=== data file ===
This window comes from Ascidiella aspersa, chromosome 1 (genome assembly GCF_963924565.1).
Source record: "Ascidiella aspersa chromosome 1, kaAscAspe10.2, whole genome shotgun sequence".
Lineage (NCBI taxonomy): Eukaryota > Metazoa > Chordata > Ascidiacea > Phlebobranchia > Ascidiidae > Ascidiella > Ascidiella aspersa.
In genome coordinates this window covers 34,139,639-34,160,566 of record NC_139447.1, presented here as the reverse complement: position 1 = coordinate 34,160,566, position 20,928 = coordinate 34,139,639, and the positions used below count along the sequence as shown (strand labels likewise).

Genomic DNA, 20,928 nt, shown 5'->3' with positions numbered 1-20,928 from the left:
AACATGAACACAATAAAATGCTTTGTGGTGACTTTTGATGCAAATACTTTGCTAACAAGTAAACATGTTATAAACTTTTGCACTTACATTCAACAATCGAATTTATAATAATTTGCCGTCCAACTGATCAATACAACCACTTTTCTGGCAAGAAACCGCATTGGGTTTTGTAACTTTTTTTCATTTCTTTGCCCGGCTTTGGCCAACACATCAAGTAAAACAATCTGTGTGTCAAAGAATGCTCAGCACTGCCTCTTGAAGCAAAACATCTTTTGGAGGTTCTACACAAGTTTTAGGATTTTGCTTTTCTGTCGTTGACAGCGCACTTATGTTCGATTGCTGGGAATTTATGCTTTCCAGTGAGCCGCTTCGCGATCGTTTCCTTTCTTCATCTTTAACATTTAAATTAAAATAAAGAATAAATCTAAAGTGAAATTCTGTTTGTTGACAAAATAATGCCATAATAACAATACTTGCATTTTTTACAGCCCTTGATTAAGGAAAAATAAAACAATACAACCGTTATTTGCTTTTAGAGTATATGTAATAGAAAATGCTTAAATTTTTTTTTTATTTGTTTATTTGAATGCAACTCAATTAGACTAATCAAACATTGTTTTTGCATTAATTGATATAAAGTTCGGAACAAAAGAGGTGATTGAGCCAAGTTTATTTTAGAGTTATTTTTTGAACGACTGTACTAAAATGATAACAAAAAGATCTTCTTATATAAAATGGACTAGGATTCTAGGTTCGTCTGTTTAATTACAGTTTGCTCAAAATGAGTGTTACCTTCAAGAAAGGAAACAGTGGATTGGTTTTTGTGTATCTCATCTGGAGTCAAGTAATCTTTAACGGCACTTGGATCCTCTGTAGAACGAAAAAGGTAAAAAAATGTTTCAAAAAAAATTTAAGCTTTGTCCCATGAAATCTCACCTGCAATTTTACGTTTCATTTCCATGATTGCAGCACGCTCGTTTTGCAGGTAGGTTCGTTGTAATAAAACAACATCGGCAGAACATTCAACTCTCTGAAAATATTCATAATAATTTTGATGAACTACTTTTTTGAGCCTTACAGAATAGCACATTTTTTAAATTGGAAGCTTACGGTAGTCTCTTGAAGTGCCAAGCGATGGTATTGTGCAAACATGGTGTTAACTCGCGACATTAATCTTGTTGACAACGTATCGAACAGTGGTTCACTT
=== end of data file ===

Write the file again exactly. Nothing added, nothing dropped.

This window comes from Ascidiella aspersa, chromosome 1 (genome assembly GCF_963924565.1).
Source record: "Ascidiella aspersa chromosome 1, kaAscAspe10.2, whole genome shotgun sequence".
Lineage (NCBI taxonomy): Eukaryota > Metazoa > Chordata > Ascidiacea > Phlebobranchia > Ascidiidae > Ascidiella > Ascidiella aspersa.
In genome coordinates this window covers 34,139,639-34,160,566 of record NC_139447.1, presented here as the reverse complement: position 1 = coordinate 34,160,566, position 20,928 = coordinate 34,139,639, and the positions used below count along the sequence as shown (strand labels likewise).

Genomic DNA, 20,928 nt, shown 5'->3' with positions numbered 1-20,928 from the left:
AACATGAACACAATAAAATGCTTTGTGGTGACTTTTGATGCAAATACTTTGCTAACAAGTAAACATGTTATAAACTTTTGCACTTACATTCAACAATCGAATTTATAATAATTTGCCGTCCAACTGATCAATACAACCACTTTTCTGGCAAGAAACCGCATTGGGTTTTGTAACTTTTTTTCATTTCTTTGCCCGGCTTTGGCCAACACATCAAGTAAAACAATCTGTGTGTCAAAGAATGCTCAGCACTGCCTCTTGAAGCAAAACATCTTTTGGAGGTTCTACACAAGTTTTAGGATTTTGCTTTTCTGTCGTTGACAGCGCACTTATGTTCGATTGCTGGGAATTTATGCTTTCCAGTGAGCCGCTTCGCGATCGTTTCCTTTCTTCATCTTTAACATTTAAATTAAAATAAAGAATAAATCTAAAGTGAAATTCTGTTTGTTGACAAAATAATGCCATAATAACAATACTTGCATTTTTTACAGCCCTTGATTAAGGAAAAATAAAACAATACAACCGTTATTTGCTTTTAGAGTATATGTAATAGAAAATGCTTAAATTTTTTTTTTATTTGTTTATTTGAATGCAACTCAATTAGACTAATCAAACATTGTTTTTGCATTAATTGATATAAAGTTCGGAACAAAAGAGGTGATTGAGCCAAGTTTATTTTAGAGTTATTTTTTGAACGACTGTACTAAAATGATAACAAAAAGATCTTCTTATATAAAATGGACTAGGATTCTAGGTTCGTCTGTTTAATTACAGTTTGCTCAAAATGAGTGTTACCTTCAAGAAAGGAAACAGTGGATTGGTTTTTGTGTATCTCATCTGGAGTCAAGTAATCTTTAACGGCACTTGGATCCTCTGTAGAACGAAAAAGGTAAAAAAATGTTTCAAAAAAAATTTAAGCTTTGTCCCATGAAATCTCACCTGCAATTTTACGTTTCATTTCCATGATTGCAGCACGCTCGTTTTGCAGGTAGGTTCGTTGTAATAAAACAACATCGGCAGAACATTCAACTCTCTGAAAATATTCATAATAATTTTGATGAACTACTTTTTTGAGCCTTACAGAATAGCACATTTTTTAAATTGGAAGCTTACGGTAGTCTCTTGAAGTGCCAAGCGATGGTATTGTGCAAACATGGTGTTAACTCGCGACATTAATCTTGTTGACAACGTATCGAACAGTGGTTCACTT